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As I slogged through the loose sand, I heard the faint cry carried by the gusting wind, “help, help!”
What’s that, I wondered. I looked around. The landscape was a sea of dunes; monoliths of sand, stretching off to the horizon. And flying overhead, heading away, a vulture.
It didn’t look promising. Heading towards the sound of distress, I still had one of the mightiest of dunes to surmount.
Near frozen waves of sand crested in a myriad of little peaks, each a potential sloppy foothold of sliding sand as I worked my way up the hill.
Footprints in the sand. By the look of it, you’d think a massive herd of tourists or a fleet of camels must have passed through, a caravan of carousers cruising by. But there was no one in sight.
Still, there was that cry. Again, “help, help” crawled over the distant hilltop.
What was that, in the sand ahead? It looked almost like a bone, an unfortunate remnant in the desert sand.
On closer inspection, it turned out indeed to be a bone, but one from a tree branch, blown far askew from its moorings.
Like a miniature mountain wave, the burble around the woody bone from the blowing wind formed patterns in the sand, and hinted at the sandblasting my bare ankles were enduring.
And as it veered through the nooks and crannies and dips of dunes great and small, carrying grains from one place to the next, the wind sculpted and molded its initials into the sand.
At last! Signs of life. Of a sort.
And soon, even more. Perhaps this wasn’t a desert after all.
There! Just around the dune was the damsel. Like the Perils of Pauline, some nefarious force had captured her and tied her to a post.
I trudged on. Getting closer, the horrible truth became evident. The damsel in distress was none other than my wife! Seeing me, she gasped out in weakened breath, “help, help!”
I surmounted that last dune and viewed the magic invisible manacles that bound her to the post. There could be only one way to break the spell.
With a kiss, she was free.
Ok, ok, so I used a little artistic license here. It was fun, wasn’t it?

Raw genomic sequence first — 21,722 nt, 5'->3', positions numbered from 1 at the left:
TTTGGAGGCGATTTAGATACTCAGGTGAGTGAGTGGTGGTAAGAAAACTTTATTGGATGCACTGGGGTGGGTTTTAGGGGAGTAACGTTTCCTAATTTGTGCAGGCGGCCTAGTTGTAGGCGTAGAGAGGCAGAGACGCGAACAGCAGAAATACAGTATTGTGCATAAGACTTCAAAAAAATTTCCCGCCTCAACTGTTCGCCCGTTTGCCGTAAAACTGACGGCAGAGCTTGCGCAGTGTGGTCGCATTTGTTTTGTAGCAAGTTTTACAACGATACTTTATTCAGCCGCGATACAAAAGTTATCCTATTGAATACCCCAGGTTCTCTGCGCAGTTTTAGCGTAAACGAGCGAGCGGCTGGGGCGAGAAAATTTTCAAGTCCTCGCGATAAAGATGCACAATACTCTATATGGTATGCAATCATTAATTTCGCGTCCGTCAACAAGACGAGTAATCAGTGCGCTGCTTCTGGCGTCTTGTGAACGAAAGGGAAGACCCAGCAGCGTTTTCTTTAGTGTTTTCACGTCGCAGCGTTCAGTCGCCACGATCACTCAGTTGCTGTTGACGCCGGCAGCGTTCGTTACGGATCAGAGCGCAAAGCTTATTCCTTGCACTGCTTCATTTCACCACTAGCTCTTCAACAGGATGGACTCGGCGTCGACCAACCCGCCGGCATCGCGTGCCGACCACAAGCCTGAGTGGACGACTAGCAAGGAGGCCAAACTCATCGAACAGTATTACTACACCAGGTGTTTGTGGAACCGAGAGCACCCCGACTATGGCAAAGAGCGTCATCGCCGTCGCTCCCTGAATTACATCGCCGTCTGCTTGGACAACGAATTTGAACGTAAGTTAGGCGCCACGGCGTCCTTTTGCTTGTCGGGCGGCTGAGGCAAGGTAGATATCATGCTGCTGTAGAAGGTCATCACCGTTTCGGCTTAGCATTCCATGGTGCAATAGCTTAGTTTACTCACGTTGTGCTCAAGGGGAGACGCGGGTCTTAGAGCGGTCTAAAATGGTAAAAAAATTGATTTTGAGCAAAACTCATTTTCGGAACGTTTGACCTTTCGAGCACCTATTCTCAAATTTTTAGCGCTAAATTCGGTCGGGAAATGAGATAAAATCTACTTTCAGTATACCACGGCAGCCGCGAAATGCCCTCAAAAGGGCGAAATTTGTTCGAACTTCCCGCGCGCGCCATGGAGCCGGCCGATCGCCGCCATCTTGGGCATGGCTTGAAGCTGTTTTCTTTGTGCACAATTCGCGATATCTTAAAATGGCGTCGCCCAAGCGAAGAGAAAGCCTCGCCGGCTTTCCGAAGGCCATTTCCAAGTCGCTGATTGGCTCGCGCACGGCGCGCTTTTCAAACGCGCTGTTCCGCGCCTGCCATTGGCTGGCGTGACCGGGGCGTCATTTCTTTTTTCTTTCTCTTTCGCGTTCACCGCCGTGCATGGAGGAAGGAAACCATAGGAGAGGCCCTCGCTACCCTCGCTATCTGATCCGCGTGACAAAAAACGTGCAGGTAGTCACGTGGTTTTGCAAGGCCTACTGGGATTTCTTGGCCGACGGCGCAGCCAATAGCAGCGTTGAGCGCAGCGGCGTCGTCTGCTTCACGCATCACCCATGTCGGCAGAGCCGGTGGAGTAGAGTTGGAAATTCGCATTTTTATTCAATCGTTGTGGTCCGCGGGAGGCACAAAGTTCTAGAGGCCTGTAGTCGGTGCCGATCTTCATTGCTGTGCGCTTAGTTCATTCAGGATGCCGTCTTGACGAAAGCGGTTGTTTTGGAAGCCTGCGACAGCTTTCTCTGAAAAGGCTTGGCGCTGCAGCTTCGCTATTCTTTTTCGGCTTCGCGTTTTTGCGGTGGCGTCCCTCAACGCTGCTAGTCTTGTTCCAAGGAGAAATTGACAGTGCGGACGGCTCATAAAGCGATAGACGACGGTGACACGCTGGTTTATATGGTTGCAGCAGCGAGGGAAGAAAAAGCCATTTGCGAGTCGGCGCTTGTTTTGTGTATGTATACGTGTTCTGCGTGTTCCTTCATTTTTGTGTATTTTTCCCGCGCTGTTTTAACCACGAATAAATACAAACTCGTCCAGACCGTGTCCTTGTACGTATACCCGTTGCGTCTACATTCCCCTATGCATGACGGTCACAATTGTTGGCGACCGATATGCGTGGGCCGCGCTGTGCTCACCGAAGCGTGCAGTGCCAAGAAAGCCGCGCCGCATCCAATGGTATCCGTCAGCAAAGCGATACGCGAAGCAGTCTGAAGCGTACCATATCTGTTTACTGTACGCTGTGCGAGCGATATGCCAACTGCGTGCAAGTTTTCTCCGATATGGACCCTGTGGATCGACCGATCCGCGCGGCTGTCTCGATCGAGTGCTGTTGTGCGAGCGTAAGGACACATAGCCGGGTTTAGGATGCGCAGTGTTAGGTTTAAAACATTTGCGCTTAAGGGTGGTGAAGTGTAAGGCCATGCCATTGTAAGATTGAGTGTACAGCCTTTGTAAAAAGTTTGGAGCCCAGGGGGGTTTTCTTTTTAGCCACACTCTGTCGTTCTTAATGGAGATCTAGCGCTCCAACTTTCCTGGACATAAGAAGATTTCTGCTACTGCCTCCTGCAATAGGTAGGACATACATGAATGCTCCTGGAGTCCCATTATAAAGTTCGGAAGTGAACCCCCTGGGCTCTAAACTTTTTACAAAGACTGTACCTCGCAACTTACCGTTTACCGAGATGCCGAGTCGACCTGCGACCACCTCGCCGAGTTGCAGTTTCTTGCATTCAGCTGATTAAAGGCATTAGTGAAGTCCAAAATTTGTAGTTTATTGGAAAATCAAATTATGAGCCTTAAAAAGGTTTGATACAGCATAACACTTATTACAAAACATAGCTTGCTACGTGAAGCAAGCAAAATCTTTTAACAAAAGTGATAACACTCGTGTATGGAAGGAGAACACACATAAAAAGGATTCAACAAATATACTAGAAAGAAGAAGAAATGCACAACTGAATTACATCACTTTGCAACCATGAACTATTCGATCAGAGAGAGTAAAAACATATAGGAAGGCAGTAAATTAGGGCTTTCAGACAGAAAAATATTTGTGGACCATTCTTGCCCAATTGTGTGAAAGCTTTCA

We were actually at the John Dellenback Dunes on the central Oregon coast. Part of the Oregon Dunes National Recreation area, it’s hardly a desert. Unique in the world, this area contains a mix of dunes, European beachgrass (an invasive species), trees, rivers, and lakes, and runs up to the Pacific Ocean. See this link from the National Forest Service that explains the geology.
However it came to be, it had been many years since I’ve explored the dunes, and the first time I explored this section.
Needless to say, the scope of the dunes is extensive and any exploration is just a toe-dip. We spent about three hours and never even got close to the ocean.
The great thing about this section of the dunes is it’s restricted – no noisy dune buggies ripping tracks across the pristine sand. So, while that big dune where the trail leaves the trees and joins the dunes is covered in footprints, once you get further off the bulk of the area shows few signs of humanity.
The occasional island of trees started life as a larger piece of forest and proves that once the dunes start their march, nothing stands in the way.
That invasive beachgrass is influencing the ecology. Originally planted near towns and jetties to bind the sand, it has spread beyond those boundaries and is binding up large dunes near the ocean. This has caused a depression behind those main foredunes that supports a different biome and other invasive species. The area we hiked is further inland, but perhaps in time the beachgrass will bind this up too. Who knows what it will look like in a couple hundred years?
Looking east from the dunes we can see the beginning of the forests of the coastal mountain range. This is much more typical of the west side of Oregon.
Whatever this region will look like in the years to come, these days it’s still a beautiful and unique pocket of Oregon. Exploration is sure to have you trying new adventures. You may even get to rescue a damsel in distress!